Research Topic

Blockchain for the Global Commons

About this Research Topic

This Research Topic will explore the extent to which Blockchain technologies can be mobilised to support the governance, protection, restoration and regeneration of our global commons.

There are three broad types of global common pool resources: common heritage domains (like the High Seas, the ...

This Research Topic will explore the extent to which Blockchain technologies can be mobilised to support the governance, protection, restoration and regeneration of our global commons.

There are three broad types of global common pool resources: common heritage domains (like the High Seas, the atmosphere, Antarctica, and outer space regulated by international law); resources that are under national domains but ranked as global concerns (such as rainforests, national waters, and indigenous cultures); and shared resources that serve common interests and which can justify a common effort from the community to manage and govern (such as digital resources, the world wide web infrastructure, or global financial system).

The problem with common ownership, or shared resources that are rivalrous but non-excludable, is the social dilemma of free riding. Individuals are free to choose between depleting or conserving a scarce resource, between using polluting or non-polluting means of manufacture or disposal, and between participating or not participating in a group effort towards some common goal. These potential social dilemmas can degrade the common pool resource (CPR).

According to Ellinor Ostrom the challenges which accompany managing CPRs via a global governance structure have been identified as follows:
1. ‘Scaling up problems’: When many participants are involved in managing a CPR, it is increasingly difficult for the members to organize and to reach agreements on rules and their enforcement.
2. ‘Culture diversity challenge’: Finding shared interests and understandings can become more difficult when there is a wide cultural diversity of participants.
3. ‘Complications of interlinked CPRs’: Since the world is getting more and more interconnected and interdependent it will become increasingly difficult to manage resources in an adherent fashion.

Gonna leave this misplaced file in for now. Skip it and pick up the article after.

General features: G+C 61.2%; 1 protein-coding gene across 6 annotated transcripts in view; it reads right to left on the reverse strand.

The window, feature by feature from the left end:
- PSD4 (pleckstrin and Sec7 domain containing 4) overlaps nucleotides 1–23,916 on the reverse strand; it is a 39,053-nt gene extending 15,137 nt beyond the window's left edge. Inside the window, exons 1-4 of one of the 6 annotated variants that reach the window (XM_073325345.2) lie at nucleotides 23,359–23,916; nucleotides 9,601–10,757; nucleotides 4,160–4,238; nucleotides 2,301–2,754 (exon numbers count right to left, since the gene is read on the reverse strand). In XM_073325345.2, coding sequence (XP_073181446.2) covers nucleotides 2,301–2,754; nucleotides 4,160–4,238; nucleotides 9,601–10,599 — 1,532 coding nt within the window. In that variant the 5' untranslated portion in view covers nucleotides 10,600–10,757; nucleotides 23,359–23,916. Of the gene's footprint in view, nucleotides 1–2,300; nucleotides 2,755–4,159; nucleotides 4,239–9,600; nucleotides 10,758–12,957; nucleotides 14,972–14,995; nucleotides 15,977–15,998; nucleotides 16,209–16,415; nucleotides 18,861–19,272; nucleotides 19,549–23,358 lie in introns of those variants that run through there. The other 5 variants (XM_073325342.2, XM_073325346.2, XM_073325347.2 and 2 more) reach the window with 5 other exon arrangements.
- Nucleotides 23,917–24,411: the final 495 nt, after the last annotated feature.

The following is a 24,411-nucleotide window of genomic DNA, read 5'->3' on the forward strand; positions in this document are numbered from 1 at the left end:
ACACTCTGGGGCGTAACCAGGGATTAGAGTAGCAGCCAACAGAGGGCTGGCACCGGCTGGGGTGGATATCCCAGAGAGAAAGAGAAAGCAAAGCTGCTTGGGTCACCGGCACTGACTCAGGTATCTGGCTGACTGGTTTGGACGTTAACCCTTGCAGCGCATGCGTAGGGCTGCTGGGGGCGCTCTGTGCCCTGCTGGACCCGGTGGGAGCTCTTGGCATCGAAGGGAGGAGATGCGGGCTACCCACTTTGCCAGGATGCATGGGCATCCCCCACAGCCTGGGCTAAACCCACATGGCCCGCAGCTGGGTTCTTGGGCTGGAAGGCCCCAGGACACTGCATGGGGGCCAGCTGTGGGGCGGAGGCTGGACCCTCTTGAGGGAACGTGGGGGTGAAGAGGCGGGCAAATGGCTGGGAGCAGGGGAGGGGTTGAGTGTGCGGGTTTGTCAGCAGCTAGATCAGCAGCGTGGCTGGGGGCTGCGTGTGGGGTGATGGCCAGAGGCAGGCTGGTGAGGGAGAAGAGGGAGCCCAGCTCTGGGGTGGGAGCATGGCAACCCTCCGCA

4. ‘Accelerating rates of change’: Population growth, economic development, capital and labour mobility, together with technological change pose new challenges on our learning ability.
5. ‘Requirement of unanimous agreement as a collective-choice rule’: Since most governance schemes concerning global resources are negotiated treaties with a voluntary assent, governments can hold out for special privileges before they join. This strongly affects the policies that can be adopted.
6. ‘We have only one globe with which to experiment’: With a local commons, it is possible to move on to better pastures when a tragedy occurs, but with global commons there is no such escape clause.

Blockchain technology is recognised to have a unique set of characteristics – distributed, encrypted, (often) public, and immutable – which confer certain affordances among users, most notably a high degree of trust in the data network. Where transactions are agreed beforehand and their terms enshrined in smart contracts, parties have confidence that terms are adhered to. Blockchain technology creates new forms of trust since the system keeps track of all transactions among users. What role, then, can Blockchain technologies play in scaling up local level solutions to address the tragedy and sustainability of the global commons? How can they support activities to enable sustainable management of the global commons, through systems of governance, transparent decision-making, smart contracts, and decentralised mechanisms and incentives for collaboration, cooperation, consensus and trust?